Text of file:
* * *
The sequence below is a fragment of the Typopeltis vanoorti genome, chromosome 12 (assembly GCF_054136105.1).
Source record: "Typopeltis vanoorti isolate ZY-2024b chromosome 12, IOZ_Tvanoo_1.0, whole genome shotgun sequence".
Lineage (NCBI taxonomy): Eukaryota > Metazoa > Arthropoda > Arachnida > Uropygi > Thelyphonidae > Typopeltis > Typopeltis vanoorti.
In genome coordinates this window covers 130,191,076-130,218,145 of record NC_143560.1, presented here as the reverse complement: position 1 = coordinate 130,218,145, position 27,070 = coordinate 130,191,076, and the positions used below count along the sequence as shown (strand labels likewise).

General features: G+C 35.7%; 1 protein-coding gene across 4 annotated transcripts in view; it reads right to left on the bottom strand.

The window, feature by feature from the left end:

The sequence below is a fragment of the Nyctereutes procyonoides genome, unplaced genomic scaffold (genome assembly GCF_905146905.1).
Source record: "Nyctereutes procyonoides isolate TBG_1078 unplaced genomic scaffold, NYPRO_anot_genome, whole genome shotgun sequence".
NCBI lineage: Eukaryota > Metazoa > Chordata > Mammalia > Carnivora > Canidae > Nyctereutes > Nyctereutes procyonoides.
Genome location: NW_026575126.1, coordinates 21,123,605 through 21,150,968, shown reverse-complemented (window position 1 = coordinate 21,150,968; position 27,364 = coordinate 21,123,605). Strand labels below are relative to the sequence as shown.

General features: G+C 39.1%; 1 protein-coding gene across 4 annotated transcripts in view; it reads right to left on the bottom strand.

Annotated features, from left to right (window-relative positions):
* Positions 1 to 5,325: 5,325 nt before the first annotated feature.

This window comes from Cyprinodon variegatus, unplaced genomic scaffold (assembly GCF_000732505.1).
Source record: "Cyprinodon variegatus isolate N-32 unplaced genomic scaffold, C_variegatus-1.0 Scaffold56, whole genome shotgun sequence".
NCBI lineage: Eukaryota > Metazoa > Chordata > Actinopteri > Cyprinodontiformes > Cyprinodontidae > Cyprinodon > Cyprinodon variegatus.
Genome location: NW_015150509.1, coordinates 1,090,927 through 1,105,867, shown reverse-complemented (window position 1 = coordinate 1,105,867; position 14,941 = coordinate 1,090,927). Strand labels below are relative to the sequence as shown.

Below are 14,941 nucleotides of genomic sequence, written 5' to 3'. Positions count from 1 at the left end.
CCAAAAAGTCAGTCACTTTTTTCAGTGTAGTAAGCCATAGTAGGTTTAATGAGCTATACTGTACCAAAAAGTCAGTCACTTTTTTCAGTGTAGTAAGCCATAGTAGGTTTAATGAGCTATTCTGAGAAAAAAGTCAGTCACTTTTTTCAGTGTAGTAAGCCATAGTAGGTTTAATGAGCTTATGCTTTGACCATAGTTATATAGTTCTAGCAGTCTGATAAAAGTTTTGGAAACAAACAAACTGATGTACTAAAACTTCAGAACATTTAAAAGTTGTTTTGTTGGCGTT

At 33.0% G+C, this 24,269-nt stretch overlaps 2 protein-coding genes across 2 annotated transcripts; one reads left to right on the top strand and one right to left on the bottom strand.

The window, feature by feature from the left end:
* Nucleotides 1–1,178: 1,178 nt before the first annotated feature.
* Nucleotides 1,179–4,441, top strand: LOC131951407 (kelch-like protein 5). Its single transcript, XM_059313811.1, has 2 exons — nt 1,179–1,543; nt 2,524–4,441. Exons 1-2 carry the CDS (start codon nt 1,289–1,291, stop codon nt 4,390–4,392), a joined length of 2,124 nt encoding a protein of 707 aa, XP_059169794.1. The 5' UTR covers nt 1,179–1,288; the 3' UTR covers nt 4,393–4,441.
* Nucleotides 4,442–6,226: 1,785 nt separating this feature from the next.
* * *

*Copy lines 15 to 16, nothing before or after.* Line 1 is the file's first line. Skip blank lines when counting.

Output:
Source record: "Cyprinodon variegatus isolate N-32 unplaced genomic scaffold, C_variegatus-1.0 Scaffold56, whole genome shotgun sequence".
NCBI lineage: Eukaryota > Metazoa > Chordata > Actinopteri > Cyprinodontiformes > Cyprinodontidae > Cyprinodon > Cyprinodon variegatus.